Five Minute Friday: Vacation

Vacation

Gentle Reader,

My mom is gone this week, visiting family. I’ve been tasked with checking in on her dog, who hates everyone. No, he really does. He’s a Pomeranian, a breed known for fiercely bonding to one human and one human only. That’s exactly what this pipsqueak has done. He’s practically beside himself with grief but he won’t let anyone comfort him. Instead, he tries to bite all of us.

Kate says: vacation.

Go.

We didn’t go on vacation often when I was a child. The money just wasn’t available for stuff like that. So, when my mom sensed that we were all getting tired and stress out, she would declare a “vacation day.” The phone would be unplugged, chores would be ignored, naps were encouraged. We would watch old movies (if my dad got to choose, usually a John Wayne flick) and have picnics on the living room floor. If the “vacation day” occurred during winter, sometimes she would crank up the thermostat so we could all walk around in shorts and pretend that spring, rather than another blizzard, was just around the corner.

I didn’t know it then, but my mom was making the most out of what we had. She found ways to turn cabin fever or the inability to play due to sunburns into something fun. Laying on the floor eating a fudgesicle. Playing checkers with my brother, classical music playing (which prompted us to dramatically narrate our games). On warm, clear nights, sitting on a blanket in the front yard, watching the stars while the crickets chirped and the frogs croaked.

Simple. Unrushed.

What I also didn’t know is that she was actively modeling Sabbath rest. Now, as an adult, it’s extremely important to me to get away from the usual from time to time, even if it’s just by closing off the laptop and refusing to do more than read a book for a few hours. Doing so allows my brain to ooze out my ear, the grotesque phrase that I like to use when I’m feeling overwhelmed and need to disengage. Strangely, and probably by design, some of my best thinking and processing occurs when I’m not focused on anything in particular.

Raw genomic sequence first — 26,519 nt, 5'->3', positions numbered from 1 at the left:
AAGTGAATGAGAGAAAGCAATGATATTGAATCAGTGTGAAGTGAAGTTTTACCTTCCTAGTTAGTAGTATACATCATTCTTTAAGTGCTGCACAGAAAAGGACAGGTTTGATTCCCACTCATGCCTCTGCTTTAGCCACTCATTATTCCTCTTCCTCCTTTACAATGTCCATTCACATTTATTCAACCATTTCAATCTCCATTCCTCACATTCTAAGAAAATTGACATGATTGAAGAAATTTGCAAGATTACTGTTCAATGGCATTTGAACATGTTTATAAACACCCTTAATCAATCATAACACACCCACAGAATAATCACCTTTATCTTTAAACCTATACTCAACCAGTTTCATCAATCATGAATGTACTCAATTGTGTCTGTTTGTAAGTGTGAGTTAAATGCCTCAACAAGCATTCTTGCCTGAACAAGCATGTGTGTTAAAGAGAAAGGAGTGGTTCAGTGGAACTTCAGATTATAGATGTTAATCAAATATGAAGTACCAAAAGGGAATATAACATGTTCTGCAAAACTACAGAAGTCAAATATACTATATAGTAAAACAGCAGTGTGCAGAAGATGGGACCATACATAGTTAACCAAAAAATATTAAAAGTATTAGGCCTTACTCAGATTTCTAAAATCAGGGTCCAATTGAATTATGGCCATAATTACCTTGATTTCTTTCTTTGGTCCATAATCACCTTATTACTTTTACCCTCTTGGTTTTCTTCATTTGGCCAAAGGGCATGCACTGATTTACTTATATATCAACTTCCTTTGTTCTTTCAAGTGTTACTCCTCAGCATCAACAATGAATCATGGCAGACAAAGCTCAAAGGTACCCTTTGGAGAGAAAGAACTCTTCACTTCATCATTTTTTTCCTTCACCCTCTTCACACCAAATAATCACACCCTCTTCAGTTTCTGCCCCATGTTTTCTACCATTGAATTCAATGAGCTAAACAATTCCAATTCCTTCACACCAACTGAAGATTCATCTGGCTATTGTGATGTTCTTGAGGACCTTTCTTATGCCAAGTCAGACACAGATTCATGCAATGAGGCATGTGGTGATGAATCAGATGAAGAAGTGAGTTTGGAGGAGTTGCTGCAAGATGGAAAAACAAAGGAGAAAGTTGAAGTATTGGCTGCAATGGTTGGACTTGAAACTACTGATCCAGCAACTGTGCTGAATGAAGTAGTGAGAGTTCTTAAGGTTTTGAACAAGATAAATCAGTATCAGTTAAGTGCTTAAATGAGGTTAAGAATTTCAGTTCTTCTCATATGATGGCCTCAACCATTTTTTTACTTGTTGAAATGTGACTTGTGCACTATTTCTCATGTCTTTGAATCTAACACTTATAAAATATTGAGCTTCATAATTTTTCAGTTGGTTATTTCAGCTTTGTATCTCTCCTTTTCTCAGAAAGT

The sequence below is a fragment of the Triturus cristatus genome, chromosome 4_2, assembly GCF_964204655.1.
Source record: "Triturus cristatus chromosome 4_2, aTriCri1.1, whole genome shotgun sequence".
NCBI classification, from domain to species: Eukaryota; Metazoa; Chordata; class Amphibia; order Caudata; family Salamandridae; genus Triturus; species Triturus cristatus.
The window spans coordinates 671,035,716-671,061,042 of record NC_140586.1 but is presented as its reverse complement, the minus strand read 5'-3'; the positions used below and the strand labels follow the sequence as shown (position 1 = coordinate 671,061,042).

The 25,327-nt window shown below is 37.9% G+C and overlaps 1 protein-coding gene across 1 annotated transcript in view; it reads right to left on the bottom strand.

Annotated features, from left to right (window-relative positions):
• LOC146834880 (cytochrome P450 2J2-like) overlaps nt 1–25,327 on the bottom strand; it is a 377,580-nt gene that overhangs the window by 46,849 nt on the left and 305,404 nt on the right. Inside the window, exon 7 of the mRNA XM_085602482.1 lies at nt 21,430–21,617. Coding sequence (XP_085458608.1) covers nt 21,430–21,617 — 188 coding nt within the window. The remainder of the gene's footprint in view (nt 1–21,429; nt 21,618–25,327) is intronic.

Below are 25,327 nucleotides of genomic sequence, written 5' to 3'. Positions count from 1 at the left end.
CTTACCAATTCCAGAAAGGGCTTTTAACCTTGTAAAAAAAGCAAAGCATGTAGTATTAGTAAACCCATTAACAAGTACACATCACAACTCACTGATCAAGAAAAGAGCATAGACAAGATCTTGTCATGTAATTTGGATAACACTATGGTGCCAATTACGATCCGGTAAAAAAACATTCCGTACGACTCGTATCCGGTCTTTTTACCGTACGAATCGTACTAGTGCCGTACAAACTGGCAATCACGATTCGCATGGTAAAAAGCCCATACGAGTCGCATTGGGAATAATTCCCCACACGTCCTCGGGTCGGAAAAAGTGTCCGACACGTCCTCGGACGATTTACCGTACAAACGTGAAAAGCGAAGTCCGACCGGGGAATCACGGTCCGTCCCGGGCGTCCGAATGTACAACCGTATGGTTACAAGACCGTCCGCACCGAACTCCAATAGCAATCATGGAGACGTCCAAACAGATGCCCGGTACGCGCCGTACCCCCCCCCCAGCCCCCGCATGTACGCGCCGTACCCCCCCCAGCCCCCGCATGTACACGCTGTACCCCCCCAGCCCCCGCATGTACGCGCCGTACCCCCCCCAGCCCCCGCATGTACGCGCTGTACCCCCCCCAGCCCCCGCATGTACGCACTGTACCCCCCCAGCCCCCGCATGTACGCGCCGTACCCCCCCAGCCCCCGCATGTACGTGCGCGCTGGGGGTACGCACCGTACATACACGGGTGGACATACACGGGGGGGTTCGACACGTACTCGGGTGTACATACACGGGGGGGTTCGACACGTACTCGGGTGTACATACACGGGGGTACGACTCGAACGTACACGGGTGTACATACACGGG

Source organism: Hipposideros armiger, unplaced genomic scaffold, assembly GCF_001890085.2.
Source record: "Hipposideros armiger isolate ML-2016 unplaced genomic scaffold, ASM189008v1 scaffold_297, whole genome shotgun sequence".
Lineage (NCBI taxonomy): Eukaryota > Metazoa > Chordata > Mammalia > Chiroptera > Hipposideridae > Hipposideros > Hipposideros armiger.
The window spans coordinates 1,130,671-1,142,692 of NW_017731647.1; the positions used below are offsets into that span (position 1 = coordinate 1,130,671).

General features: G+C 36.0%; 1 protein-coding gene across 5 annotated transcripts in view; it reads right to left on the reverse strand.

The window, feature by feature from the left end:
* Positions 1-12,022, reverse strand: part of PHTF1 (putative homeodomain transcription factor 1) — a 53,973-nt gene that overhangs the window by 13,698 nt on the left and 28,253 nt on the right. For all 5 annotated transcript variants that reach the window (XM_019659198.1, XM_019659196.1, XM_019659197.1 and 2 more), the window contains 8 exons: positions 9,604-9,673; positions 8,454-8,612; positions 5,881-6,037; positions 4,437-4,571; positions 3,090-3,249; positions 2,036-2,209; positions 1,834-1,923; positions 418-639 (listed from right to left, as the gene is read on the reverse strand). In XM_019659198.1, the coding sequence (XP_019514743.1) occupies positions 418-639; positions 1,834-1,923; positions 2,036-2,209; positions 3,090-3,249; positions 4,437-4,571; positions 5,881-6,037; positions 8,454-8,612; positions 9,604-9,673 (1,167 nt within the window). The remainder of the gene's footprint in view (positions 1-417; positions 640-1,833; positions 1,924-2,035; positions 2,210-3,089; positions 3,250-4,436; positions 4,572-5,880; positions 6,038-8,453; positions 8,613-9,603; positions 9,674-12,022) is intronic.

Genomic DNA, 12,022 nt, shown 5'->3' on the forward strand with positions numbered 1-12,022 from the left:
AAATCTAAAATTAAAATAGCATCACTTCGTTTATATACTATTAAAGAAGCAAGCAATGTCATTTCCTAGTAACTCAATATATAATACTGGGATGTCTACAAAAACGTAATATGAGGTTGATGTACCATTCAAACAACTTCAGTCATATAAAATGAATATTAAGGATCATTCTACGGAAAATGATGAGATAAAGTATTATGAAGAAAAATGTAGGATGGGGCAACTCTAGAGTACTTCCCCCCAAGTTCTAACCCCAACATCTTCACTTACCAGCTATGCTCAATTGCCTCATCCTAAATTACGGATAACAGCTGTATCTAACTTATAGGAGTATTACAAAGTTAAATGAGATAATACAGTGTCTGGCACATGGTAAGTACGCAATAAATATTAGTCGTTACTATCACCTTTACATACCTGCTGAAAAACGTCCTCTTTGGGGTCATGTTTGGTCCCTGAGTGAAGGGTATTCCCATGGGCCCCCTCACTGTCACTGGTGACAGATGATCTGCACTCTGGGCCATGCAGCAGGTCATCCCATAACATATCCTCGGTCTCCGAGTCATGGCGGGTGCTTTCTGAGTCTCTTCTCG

Get away this weekend. You don’t have to go far. You don’t even have to leave your house. Just do something fun and restorative. The options are only as limited as your imagination.

Stop.

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Choose the Quiet

Along the Way @ mlsgregg.com

Gentle Reader,

…aspire to lead a quiet life, to mind your own business, and to work with your own hands…

– 1 Thessalonians 4:11b (NKJV)

In 2002, Gary Jules covered the Tears for Fears song “Mad World” for the movie Donnie Darko. While I have never seen the film, the soft piano notes at the beginning of the song are instantly recognizable. I know that a quiet, breathy male voice will soon tell his story, a story that doesn’t quite make sense. Of course, with a title like “Mad World,” it’s probably not supposed to make sense.

I find it kinda funny, I find it kinda sad…

Repeated throughout the song, these phrases could be my anthem. I find it funny, as in odd, how the art of reasonable conversation has been lost. I find it sad, too. I find it odd how impossible it is to turn off the noise. Sad, too. Blame social media, blame news organizations, blame whoever and whatever you’d like to blame, but there is no denying the tension that hangs in the air, thick and oppressive.

No denying that our world is, perhaps, a mad place.

And so my verse for the year.

We have to live here. No jumping on a ship bound for Mars. Nothing would be different on Mars, anyway, because we’d be there. The problem is us. We’re stuck with that fact, stuck with each other. Yet we don’t have to live as though this is all there is. We don’t have to maneuver for the best position, the greatest influence, the largest pile of stuff. We don’t have to scrabble and scrape and step on each other. There is a different way.

That way is hēsycházō.

…to keep quiet; to rest, cease from labor; to lead a quiet life, said of those who are not running hither and thither, but stay at home and mind their business; to be silent, i.e. to say nothing, hold one’s peace…

Old / New Testament Greek Lexical Dictionary

Did you know that you can rest? Did you know that it’s okay to have empty spaces on your calendar? Did you know that you don’t have to speak to or about every single issue? Did you know that it’s okay to unplug and unwind?